|Author: ||R.N. Contreras|
|Keywords: ||Erwinia amylovora, disease resistance, interploid crossing, triploid|
At one time, cotoneasters were nearly ubiquitous in nursery production for use as tough landscape shrubs that offered low input options and provided multiseason interest.
However, over the past decade or more, production has dwindled due to fire blight pressure and a lack of new introductions.
Perhaps this is understandable, as modern consumers demand year-round color but as resources, particularly water, grow scarcer there will be increased demand for new cultivars of low-input, drought tolerant shrubs.
In addition to being tough, Cotoneaster is rich with diversity of many types that could be exploited by breeders - growth habit, leaf morphology, flower form, fruit, cytotype, and disease resistance.
Controlled crosses were designed to develop improved cotoneasters based on data from prior work to assess disease resistance using glasshouse inoculation as well as ploidy analysis.
All crosses used 'Coral Beauty', a diploid, as the pistillate parent because it produces sexually derived progeny, as opposed to the prevalence of apomixis among polyploids.
We made intra- and interploid crosses within and between subgenera as well as crossing the relatively susceptible diploid 'Coral Beauty' (mean shoot necrosis = 11%) with both susceptible and resistant pollen parents.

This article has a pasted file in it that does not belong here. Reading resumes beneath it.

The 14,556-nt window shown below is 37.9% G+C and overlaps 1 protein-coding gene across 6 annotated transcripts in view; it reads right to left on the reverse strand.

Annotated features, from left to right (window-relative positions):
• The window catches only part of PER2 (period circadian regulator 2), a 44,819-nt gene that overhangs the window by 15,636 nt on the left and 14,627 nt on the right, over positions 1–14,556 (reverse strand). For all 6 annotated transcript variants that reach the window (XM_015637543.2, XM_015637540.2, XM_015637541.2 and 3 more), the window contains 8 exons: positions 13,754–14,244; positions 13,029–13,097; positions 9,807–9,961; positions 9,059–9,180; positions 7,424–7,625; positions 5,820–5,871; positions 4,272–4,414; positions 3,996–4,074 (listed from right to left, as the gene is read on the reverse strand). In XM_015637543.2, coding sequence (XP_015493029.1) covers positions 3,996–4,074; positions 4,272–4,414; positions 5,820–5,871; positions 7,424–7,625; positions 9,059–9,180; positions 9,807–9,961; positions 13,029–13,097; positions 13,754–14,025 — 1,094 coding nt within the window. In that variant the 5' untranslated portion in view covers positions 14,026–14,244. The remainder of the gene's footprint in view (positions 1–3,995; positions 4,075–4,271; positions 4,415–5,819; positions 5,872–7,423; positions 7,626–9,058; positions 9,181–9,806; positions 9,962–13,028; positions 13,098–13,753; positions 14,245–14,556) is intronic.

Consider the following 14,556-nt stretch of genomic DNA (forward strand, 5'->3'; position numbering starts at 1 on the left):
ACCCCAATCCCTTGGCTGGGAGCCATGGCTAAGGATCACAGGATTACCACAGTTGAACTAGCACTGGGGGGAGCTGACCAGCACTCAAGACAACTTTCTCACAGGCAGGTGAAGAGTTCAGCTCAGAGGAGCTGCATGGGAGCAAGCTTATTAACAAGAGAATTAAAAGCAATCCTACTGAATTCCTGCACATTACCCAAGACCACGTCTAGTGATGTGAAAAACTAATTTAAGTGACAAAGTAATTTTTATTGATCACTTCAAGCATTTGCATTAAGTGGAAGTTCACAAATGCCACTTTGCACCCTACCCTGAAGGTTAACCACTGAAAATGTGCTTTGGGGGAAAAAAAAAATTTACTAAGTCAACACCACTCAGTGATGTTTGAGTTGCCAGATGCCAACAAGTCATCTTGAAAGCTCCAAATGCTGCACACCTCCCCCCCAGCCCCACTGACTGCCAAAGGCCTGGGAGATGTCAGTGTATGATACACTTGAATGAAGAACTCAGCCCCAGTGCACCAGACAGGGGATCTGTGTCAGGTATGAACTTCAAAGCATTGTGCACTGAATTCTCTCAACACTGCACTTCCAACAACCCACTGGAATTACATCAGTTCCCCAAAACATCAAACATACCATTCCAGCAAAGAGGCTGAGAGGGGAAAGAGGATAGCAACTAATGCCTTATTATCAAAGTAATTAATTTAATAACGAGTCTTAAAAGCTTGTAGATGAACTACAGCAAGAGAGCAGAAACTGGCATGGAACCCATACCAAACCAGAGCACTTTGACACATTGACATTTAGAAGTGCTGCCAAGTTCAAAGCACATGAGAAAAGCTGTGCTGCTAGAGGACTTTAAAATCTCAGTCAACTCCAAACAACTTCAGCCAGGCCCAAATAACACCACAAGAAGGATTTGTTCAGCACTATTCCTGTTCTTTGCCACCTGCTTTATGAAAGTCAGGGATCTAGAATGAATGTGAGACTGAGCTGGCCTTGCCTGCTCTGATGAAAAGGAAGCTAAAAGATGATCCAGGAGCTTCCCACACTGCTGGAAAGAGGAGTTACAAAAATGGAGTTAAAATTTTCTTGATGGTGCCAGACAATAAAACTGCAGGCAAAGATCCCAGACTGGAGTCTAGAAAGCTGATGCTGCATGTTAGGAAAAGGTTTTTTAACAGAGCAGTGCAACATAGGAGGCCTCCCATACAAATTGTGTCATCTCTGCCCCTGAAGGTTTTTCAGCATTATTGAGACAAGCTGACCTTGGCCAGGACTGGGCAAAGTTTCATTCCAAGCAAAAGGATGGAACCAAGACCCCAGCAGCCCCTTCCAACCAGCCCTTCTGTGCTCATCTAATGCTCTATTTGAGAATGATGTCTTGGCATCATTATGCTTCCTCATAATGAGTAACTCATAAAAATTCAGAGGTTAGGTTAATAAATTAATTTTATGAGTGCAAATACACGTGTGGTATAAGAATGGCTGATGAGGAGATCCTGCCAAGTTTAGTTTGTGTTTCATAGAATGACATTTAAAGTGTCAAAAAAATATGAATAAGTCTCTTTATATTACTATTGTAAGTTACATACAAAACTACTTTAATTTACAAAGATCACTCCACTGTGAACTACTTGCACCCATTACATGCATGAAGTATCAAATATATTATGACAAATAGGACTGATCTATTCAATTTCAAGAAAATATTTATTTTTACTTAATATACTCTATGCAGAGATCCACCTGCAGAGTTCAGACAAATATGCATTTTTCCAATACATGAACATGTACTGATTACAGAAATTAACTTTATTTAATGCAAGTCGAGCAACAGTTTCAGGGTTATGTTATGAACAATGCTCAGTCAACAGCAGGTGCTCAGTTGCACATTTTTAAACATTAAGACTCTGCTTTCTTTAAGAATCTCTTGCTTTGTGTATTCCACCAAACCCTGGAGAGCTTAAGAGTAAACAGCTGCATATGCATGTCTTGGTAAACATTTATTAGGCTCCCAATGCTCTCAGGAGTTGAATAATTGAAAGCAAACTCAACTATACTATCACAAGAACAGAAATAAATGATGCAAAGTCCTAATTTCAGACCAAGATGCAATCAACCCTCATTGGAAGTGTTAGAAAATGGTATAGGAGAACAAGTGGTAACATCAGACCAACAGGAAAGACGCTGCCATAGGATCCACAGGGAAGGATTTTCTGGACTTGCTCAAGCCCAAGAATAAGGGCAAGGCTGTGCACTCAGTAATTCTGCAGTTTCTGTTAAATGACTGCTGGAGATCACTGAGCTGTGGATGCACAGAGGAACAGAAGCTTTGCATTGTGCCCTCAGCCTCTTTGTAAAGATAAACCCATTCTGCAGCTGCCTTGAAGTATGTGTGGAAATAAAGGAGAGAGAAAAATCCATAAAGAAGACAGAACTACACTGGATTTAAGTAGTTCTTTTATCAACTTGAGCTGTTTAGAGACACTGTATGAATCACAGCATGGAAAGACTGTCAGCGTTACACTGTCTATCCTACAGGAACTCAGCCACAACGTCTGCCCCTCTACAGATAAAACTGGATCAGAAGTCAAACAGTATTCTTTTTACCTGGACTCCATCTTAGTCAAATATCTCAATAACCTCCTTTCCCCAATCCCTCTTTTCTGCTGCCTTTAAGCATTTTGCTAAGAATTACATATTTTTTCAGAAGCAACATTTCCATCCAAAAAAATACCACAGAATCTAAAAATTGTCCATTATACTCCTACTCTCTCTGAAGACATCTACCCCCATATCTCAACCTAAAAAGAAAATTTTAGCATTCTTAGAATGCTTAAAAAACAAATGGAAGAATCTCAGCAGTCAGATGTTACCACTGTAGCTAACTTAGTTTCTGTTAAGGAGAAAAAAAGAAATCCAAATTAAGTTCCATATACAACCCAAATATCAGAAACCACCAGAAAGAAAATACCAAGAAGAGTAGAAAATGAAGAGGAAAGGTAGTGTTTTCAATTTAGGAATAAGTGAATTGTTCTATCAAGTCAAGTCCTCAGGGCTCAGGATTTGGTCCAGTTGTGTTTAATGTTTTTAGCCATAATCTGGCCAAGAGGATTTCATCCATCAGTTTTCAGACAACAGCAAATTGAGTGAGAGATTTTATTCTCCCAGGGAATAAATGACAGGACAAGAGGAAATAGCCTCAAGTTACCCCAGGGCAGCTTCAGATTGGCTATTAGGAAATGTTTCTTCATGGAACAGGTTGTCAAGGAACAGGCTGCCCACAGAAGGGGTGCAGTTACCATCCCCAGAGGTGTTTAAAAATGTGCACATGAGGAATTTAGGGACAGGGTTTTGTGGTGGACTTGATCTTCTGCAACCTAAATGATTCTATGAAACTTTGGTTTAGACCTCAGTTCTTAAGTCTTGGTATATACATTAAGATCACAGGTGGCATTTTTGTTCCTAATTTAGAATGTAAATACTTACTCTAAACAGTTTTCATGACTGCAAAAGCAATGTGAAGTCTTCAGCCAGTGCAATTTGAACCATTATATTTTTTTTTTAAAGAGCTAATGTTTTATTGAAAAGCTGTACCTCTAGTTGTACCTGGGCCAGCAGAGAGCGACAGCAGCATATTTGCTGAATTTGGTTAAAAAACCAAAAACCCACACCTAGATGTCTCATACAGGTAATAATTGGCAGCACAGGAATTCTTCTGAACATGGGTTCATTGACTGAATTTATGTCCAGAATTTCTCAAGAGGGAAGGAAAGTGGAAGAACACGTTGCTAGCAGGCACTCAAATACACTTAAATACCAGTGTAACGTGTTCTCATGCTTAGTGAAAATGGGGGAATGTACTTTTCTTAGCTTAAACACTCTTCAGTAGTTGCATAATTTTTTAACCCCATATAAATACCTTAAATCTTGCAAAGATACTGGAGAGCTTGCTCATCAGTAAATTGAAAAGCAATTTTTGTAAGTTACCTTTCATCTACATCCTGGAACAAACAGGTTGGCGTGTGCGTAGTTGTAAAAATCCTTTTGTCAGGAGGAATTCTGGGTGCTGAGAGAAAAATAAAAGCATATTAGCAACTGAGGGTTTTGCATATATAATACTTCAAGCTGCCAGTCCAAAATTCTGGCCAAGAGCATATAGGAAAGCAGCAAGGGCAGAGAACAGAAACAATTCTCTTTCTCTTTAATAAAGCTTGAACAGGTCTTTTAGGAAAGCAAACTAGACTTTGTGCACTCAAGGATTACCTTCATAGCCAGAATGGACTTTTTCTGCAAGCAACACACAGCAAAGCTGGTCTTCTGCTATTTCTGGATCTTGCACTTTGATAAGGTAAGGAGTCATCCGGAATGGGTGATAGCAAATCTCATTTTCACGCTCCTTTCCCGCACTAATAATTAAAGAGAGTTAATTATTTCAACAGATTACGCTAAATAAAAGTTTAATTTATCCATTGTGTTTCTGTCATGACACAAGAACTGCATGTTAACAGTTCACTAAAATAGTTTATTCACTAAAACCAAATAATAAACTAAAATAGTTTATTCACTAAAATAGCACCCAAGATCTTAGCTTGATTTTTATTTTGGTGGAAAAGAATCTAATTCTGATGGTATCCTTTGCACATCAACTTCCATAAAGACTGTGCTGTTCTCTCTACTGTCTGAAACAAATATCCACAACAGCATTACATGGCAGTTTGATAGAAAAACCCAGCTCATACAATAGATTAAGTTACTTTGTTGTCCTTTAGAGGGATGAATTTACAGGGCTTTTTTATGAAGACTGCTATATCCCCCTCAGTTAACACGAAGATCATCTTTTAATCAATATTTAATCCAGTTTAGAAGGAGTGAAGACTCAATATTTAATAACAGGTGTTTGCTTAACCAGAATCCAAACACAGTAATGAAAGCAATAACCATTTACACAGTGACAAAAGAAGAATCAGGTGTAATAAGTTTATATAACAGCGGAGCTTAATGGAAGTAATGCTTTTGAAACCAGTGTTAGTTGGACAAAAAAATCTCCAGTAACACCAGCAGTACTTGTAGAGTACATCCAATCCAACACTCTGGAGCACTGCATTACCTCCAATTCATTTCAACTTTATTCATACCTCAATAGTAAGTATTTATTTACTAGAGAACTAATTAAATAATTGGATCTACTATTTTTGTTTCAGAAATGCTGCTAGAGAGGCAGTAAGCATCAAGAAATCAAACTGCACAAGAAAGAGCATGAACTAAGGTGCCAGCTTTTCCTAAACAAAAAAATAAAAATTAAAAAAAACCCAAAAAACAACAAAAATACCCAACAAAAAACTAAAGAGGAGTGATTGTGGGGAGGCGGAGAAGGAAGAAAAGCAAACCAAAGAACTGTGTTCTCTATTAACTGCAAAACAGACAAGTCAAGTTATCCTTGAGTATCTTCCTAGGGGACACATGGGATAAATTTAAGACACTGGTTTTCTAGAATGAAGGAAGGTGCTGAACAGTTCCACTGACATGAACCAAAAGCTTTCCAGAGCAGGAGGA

There was no triploid block in our interploid crosses and we recovered triploid progeny using the tetraploid parents Cotoneaster divaricatus Rehder & E.H. Wilson, C. simonsii Baker, and C. splendens Flinck & B. Hylmö as pollen parents.
Susceptibility to fire blight was unpredictable in our limited number of progeny, which showed transgressive segregation for fire blight resistance, ranging from 0 to 29% shoot necrosis.
A triploid hybrid resulting from an interploidy and intersubgeneric cross between 'Coral Beauty' × C. splendens showed that pink, cup-like flowers of subgenus Cotoneaster are dominant to the white, fully opening flowers characteristic of subgenus Chaenopetalum. Three promising selections from our early work have shown 0% shoot necrosis, compact growth habit, high success of rooting, and very fast container production.
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